With experience and expertise, your plumber will be able to inspect your plumbing fixtures and identify where any problems may have originated. With the right tools on hand, they’ll be able to fix the problem, right there and then. If your water heater has triggered a full-blown flood, they’ll know exactly how and where to shut off the water supply. Should the flood be the result of a burst pipe, they’ll be able to change it before it can do any additional damage. Plumbers know a lot about their craft that we do not, and the Handy platform gives you the opportunity to book them and benefit from their knowledge and ability.
If it’s a toilet issue you’ve got, you’re sure to find the right toilet parts and replacement pieces – including shutoff valves and supply lines – to get your toilet in tip-top shape. We’ve also got shower parts and shower valves, sink parts and faucet parts, as well as everything for bathtub repair – all to get your bathroom up and running in top-top shape.
When a plumbing emergency strikes, you need dependable and quick service from a licensed, reputable Dallas plumber. Regardless of whether your emergency is a burst pipe that is causing water to flood into your home, a sewer line clog resulting in a backup of wastewater, or a gas leak; you can rely on a fast response from the licensed professionals at Baker Brothers Plumbing, Air Conditioning & Electrical. Our technicians are on call 24 hours a day, seven days a week.
Did you know that your tap water might contain traces of such harmful chemicals as lead, arsenic, cadmium, and pesticides? High levels of these and other toxins commonly found in drinking water are known to cause disease and damage organs. Having either a reverse osmosis or carbon-based water filtration system professionally installed by Baker Brothers Plumbing, Air Conditioning & Electrical is a great way to safeguard the health of your family by virtually eliminating the toxins in your tap water. Soon, you will find the water coming from your tap is pure and tastes clean, meaning you can use it for drinking, cooking, bathing, and laundry without issue.
Plastic pipe is in wide use for domestic water supply and drain-waste-vent (DWV) pipe. Principal types include: Polyvinyl chloride (PVC) was produced experimentally in the 19th century but did not become practical to manufacture until 1926, when Waldo Semon of BF Goodrich Co. developed a method to plasticize PVC, making it easier to process. PVC pipe began to be manufactured in the 1940s and was in wide use for Drain-Waste-Vent piping during the reconstruction of Germany and Japan following WWII. In the 1950s, plastics manufacturers in Western Europe and Japan began producing acrylonitrile butadiene styrene (ABS) pipe. The method for producing cross-linked polyethylene (PEX) was also developed in the 1950s. Plastic supply pipes have become increasingly common, with a variety of materials and fittings employed.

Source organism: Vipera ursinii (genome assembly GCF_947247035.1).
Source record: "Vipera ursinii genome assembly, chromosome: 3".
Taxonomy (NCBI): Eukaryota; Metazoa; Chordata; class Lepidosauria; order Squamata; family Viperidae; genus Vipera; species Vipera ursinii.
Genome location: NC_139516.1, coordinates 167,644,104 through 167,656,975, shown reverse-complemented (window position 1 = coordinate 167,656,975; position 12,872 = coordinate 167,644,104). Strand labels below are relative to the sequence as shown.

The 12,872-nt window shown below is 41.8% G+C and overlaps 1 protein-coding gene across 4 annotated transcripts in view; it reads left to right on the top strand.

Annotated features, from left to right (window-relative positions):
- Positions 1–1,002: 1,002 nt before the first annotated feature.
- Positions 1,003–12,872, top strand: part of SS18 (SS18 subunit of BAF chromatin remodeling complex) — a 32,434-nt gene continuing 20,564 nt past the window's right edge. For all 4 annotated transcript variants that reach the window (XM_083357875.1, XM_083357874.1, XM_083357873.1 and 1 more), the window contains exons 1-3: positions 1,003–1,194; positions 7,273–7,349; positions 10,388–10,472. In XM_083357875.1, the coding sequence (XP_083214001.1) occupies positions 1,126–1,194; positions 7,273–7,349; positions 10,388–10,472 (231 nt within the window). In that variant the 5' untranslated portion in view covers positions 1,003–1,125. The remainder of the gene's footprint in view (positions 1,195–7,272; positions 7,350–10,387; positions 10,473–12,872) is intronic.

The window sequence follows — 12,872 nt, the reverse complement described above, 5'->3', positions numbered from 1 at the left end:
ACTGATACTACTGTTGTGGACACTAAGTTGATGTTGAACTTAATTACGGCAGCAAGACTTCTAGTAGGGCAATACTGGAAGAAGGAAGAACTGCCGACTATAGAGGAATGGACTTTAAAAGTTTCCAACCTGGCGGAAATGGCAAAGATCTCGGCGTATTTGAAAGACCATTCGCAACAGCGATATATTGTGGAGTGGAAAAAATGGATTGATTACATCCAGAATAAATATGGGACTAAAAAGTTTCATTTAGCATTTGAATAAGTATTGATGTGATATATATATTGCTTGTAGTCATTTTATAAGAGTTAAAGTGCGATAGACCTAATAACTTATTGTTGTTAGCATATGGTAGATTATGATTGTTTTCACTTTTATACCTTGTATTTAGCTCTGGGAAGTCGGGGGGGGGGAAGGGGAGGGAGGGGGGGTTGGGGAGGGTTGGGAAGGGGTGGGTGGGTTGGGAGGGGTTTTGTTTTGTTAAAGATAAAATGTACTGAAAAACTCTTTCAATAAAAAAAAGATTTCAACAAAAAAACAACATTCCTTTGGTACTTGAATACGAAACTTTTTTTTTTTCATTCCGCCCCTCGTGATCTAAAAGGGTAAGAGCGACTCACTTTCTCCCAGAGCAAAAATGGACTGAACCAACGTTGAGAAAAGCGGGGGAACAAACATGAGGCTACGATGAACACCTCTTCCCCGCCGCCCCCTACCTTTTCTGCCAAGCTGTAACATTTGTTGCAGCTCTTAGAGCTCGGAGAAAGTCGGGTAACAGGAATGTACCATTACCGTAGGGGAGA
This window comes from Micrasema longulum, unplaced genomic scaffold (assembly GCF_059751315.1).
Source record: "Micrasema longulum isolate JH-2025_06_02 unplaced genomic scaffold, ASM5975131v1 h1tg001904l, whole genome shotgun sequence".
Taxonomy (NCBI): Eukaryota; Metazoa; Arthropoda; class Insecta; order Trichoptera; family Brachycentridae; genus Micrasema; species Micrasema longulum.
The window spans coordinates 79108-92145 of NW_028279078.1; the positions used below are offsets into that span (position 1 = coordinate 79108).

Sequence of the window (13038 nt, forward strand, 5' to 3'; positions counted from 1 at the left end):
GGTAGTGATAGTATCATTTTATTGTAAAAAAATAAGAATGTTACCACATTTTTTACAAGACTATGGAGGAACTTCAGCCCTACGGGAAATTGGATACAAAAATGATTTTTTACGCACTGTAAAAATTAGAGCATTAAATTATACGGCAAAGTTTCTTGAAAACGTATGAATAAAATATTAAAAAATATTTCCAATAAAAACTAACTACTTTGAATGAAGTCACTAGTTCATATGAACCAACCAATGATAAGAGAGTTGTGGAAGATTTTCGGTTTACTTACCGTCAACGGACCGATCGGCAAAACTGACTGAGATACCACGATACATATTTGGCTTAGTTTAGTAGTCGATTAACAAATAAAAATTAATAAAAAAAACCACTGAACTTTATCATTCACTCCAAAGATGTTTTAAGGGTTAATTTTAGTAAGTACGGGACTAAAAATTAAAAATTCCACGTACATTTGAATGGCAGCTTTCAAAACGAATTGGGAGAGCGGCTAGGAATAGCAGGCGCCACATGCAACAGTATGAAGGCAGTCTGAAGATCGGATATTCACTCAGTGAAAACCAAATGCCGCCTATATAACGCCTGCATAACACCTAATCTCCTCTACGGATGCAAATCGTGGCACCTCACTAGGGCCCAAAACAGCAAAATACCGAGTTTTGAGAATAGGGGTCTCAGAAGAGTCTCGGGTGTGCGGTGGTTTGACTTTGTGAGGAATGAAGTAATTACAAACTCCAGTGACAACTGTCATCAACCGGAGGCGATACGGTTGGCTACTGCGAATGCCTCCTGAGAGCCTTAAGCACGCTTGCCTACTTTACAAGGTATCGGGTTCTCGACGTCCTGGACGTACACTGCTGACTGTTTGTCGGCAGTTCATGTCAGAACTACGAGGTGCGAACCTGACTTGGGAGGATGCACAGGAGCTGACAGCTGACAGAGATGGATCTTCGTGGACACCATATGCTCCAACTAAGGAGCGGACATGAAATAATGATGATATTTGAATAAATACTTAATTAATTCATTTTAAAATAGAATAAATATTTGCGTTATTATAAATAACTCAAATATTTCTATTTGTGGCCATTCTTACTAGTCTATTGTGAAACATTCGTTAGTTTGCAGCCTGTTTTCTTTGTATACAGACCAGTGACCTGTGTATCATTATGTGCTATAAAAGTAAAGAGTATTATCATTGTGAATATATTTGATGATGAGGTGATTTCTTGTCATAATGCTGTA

Present-day water-supply systems use a network of high-pressure pumps, and pipes in buildings are now made of copper, brass, plastic (particularly cross-linked polyethylene called PEX, which is estimated to be used in 60% of single-family homes), or other nontoxic material. Due to its toxicity, most cities moved away from lead water-supply piping by the 1920s in the United States, although lead pipes were approved by national plumbing codes into the 1980s, and lead was used in plumbing solder for drinking water until it was banned in 1986. Drain and vent lines are made of plastic, steel, cast-iron, or lead.
“Don’t assume that every Mr. Fix-it advertising his services in the local Pennysaver or on Craigslist is a licensed plumber,” says one New York plumber. There is no national standard for issuing licenses. Some plumbers are licensed by the state, others by the counties they work in. Check with your local city hall or chamber of commerce. They should be able to direct you to the appropriate source for a list of licensed plumbers in your area.
When a person has a blockage in their sewage system they often try to fix it themselves by adding an acid or a base such as Drano in an attempt to dissolve or dislodge the problem. These chemicals can get into the plumbers eyes when the sewage is splashed during the repair. The plumbers skin during the repair does come into contact with the sewage water. The owner of the toilet might not report to the plumber they have already tried Drano a highly caustic base .